A few years after I quit JW meetings my Mum needed her Medical Directive signed and witnessed and she asked if I'd do it. I was surprised to say the least! I think she was just angling to include me and maybe find some lever to get me involved again. I told her that even though I didn't agree with the policy I'd respect her wishes because I knew how important it was to her. I wasn't calling her bluff, I meant it.

She thought it over for a few days but went with my Elder brother in law instead, I wasn't as upset as you might think. Fast forward a dozen or so years and now I'm not sure I could back that policy at all. If my signature was required to authorise a blood transfusion for my 72 year old JW Mother I'd sign. She'd live to resent me, even to shun me, but she'd live. What else could I do?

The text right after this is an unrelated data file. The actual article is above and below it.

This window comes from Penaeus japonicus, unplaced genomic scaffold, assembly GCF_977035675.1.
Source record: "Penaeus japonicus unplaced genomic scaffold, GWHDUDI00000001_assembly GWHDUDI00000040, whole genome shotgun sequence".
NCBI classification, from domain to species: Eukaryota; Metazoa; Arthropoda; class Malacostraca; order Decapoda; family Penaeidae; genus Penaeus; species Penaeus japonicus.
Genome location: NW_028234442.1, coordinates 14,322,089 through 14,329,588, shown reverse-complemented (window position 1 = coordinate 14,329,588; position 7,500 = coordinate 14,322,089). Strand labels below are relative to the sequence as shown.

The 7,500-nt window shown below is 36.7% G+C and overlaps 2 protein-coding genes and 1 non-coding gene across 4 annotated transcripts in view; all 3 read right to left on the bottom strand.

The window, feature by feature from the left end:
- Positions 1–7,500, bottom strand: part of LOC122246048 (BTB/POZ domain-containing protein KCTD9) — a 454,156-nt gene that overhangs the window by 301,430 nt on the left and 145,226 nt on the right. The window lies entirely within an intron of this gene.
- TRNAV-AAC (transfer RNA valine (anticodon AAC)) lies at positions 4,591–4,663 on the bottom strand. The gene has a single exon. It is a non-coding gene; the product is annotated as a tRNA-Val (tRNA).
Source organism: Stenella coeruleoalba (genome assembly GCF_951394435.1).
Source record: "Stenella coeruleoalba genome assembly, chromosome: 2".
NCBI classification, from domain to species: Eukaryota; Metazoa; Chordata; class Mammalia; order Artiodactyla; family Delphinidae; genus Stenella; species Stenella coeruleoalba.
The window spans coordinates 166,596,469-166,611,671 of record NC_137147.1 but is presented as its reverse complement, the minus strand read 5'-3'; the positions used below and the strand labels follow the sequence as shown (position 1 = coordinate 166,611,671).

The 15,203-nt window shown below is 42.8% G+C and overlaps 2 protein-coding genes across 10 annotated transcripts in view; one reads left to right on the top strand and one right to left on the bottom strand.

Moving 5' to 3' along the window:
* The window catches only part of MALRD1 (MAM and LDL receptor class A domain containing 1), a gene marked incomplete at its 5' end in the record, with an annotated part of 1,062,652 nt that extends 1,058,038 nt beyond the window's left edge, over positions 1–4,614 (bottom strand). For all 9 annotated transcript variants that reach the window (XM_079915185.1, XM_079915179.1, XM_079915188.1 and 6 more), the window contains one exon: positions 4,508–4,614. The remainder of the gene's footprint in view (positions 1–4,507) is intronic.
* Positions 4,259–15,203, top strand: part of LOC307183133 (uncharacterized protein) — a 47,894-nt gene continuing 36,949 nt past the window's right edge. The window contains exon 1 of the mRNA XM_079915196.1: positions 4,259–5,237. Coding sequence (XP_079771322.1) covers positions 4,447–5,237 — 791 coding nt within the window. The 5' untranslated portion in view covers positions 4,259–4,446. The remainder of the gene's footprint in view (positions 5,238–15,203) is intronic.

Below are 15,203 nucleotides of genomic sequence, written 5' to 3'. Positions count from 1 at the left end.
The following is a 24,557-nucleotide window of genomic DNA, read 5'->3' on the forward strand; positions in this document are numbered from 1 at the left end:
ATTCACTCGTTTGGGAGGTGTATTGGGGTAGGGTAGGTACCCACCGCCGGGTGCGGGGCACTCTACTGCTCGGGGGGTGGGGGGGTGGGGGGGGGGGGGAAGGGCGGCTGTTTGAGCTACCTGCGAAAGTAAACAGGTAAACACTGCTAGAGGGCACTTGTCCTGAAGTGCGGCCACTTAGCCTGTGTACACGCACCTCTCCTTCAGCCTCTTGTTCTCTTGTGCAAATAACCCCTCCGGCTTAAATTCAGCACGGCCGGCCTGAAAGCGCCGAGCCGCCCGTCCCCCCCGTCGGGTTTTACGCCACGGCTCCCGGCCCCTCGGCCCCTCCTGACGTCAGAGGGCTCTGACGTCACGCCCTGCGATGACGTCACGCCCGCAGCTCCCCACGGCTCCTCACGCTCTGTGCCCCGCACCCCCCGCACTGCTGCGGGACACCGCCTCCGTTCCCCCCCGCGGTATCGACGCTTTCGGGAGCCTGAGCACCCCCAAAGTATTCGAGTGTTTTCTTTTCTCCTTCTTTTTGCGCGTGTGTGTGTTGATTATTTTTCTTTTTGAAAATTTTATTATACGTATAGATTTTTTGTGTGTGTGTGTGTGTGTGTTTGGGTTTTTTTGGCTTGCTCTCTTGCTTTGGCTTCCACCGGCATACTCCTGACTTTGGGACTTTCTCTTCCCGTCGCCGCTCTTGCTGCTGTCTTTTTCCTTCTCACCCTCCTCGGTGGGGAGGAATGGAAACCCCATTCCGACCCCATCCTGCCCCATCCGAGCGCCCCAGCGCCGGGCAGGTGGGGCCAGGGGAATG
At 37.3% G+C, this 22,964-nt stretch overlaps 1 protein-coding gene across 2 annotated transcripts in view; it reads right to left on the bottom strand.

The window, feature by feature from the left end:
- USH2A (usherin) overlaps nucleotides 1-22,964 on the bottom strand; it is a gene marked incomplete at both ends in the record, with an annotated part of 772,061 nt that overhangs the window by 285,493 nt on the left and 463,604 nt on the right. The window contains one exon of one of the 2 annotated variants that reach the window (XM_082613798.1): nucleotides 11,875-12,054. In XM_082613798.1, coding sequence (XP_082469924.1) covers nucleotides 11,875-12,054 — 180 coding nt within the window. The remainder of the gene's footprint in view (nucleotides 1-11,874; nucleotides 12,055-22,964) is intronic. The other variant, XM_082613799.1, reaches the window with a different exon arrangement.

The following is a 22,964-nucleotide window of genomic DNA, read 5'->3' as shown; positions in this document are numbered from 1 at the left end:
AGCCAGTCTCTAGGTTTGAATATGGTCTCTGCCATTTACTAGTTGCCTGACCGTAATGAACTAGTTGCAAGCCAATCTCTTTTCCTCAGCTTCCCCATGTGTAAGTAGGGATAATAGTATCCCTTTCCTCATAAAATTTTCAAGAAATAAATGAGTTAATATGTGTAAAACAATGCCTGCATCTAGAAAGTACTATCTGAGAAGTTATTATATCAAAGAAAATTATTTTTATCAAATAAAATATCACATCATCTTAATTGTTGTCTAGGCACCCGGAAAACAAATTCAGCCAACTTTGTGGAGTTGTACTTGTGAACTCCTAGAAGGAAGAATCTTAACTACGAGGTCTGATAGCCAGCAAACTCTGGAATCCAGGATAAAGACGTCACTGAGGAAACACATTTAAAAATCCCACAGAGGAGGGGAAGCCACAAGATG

Really, it’s a simple question with no simple answers;

In the case of a patient who lacks the consciousness or cognition to authorise or deny treatment for themselves, who’s choice is it when difficult decisions need to be made?

Let’s consider a few scenarios.

Author: michael
More from this author